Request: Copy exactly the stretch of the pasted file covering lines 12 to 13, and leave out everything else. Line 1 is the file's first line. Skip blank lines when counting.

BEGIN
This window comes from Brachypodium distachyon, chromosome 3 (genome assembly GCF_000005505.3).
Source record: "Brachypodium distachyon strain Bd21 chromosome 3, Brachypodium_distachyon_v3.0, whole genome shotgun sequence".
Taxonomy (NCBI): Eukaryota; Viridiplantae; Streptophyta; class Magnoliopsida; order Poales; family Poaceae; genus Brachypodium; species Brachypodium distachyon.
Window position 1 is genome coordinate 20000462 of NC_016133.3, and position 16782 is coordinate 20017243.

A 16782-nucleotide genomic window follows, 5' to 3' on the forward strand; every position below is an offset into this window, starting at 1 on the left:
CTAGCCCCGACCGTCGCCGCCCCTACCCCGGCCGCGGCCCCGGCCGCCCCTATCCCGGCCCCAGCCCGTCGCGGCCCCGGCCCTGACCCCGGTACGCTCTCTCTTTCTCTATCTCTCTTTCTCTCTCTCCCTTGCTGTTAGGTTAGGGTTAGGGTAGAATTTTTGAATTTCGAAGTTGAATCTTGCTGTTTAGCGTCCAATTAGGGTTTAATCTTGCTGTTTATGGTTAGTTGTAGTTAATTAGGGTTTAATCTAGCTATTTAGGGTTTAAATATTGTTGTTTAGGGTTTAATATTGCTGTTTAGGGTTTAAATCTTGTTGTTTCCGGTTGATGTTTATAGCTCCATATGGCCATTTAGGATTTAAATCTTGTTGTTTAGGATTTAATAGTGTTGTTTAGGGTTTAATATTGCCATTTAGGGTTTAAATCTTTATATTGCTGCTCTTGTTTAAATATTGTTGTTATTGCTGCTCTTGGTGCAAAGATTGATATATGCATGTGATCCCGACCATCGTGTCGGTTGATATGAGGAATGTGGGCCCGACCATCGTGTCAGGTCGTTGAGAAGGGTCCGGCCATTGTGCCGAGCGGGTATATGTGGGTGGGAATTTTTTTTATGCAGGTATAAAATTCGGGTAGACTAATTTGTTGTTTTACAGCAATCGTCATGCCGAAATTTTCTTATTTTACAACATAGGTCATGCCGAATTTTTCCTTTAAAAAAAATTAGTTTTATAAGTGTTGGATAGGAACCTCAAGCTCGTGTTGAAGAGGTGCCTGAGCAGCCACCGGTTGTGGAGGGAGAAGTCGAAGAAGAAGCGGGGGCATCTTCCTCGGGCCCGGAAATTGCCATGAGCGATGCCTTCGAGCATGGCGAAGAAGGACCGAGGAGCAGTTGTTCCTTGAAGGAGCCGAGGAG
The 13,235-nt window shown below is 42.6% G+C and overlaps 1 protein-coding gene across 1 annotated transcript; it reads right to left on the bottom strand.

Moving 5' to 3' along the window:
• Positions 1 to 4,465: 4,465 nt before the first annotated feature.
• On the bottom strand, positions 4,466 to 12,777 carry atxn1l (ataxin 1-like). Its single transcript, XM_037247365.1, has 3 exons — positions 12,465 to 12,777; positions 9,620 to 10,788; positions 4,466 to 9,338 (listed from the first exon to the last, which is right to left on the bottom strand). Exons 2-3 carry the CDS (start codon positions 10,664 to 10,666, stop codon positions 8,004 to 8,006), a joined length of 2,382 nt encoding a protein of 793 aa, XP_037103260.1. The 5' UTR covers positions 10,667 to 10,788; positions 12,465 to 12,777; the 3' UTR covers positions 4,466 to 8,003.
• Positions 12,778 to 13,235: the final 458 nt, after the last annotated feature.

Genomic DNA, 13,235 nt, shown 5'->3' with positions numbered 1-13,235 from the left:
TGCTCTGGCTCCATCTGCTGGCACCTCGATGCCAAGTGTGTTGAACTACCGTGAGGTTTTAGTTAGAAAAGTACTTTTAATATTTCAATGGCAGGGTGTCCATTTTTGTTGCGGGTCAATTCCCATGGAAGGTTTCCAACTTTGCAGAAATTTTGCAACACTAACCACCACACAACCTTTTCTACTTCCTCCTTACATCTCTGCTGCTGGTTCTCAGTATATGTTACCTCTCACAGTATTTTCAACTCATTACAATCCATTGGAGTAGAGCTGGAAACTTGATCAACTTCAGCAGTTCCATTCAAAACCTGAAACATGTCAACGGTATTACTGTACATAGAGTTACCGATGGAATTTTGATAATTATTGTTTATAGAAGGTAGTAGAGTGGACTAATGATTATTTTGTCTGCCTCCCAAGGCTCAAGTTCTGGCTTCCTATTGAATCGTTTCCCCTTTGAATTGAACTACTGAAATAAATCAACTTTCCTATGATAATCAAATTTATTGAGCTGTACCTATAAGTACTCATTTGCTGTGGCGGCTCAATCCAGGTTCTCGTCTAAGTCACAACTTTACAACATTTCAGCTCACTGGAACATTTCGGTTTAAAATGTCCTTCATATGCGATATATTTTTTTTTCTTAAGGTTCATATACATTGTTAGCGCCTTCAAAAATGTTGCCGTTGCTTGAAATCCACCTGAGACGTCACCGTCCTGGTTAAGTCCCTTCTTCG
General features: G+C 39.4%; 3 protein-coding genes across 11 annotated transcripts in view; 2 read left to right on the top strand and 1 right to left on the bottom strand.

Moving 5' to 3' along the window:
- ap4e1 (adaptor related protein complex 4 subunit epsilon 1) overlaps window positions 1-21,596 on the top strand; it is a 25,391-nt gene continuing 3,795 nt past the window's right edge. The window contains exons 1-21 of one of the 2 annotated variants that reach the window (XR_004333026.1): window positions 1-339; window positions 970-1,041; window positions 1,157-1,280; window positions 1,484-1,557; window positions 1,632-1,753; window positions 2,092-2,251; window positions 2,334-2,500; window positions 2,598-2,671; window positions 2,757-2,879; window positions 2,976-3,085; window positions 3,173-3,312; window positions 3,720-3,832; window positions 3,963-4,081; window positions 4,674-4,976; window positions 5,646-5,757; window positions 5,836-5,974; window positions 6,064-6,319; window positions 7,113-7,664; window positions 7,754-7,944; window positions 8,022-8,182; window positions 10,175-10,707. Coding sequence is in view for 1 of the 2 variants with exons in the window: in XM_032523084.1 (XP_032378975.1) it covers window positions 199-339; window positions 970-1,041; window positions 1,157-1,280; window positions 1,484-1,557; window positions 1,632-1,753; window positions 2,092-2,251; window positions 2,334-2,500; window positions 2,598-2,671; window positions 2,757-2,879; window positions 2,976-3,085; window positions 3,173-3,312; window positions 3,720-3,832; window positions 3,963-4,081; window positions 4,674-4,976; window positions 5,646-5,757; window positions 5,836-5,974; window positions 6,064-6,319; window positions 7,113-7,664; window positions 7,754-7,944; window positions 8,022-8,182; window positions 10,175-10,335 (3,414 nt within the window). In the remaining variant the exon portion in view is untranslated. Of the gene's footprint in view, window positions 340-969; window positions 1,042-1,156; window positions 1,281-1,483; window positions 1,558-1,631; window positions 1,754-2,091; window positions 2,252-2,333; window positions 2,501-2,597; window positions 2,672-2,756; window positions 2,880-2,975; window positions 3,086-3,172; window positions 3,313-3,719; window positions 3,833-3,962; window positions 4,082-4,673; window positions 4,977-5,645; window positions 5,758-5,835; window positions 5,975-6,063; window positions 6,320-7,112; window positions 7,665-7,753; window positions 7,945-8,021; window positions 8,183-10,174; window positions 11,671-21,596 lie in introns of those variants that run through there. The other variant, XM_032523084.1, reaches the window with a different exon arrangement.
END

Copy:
Genomic DNA, 13,235 nt, shown 5'->3' with positions numbered 1-13,235 from the left:
TGCTCTGGCTCCATCTGCTGGCACCTCGATGCCAAGTGTGTTGAACTACCGTGAGGTTTTAGTTAGAAAAGTACTTTTAATATTTCAATGGCAGGGTGTCCATTTTTGTTGCGGGTCAATTCCCATGGAAGGTTTCCAACTTTGCAGAAATTTTGCAACACTAACCACCACACAACCTTTTCTACTTCCTCCTTACATCTCTGCTGCTGGTTCTCAGTATATGTTACCTCTCACAGTATTTTCAACTCATTACAATCCATTGGAGTAGAGCTGGAAACTTGATCAACTTCAGCAGTTCCATTCAAAACCTGAAACATGTCAACGGTATTACTGTACATAGAGTTACCGATGGAATTTTGATAATTATTGTTTATAGAAGGTAGTAGAGTGGACTAATGATTATTTTGTCTGCCTCCCAAGGCTCAAGTTCTGGCTTCCTATTGAATCGTTTCCCCTTTGAATTGAACTACTGAAATAAATCAACTTTCCTATGATAATCAAATTTATTGAGCTGTACCTATAAGTACTCATTTGCTGTGGCGGCTCAATCCAGGTTCTCGTCTAAGTCACAACTTTACAACATTTCAGCTCACTGGAACATTTCGGTTTAAAATGTCCTTCATATGCGATATATTTTTTTTTCTTAAGGTTCATATACATTGTTAGCGCCTTCAAAAATGTTGCCGTTGCTTGAAATCCACCTGAGACGTCACCGTCCTGGTTAAGTCCCTTCTTCG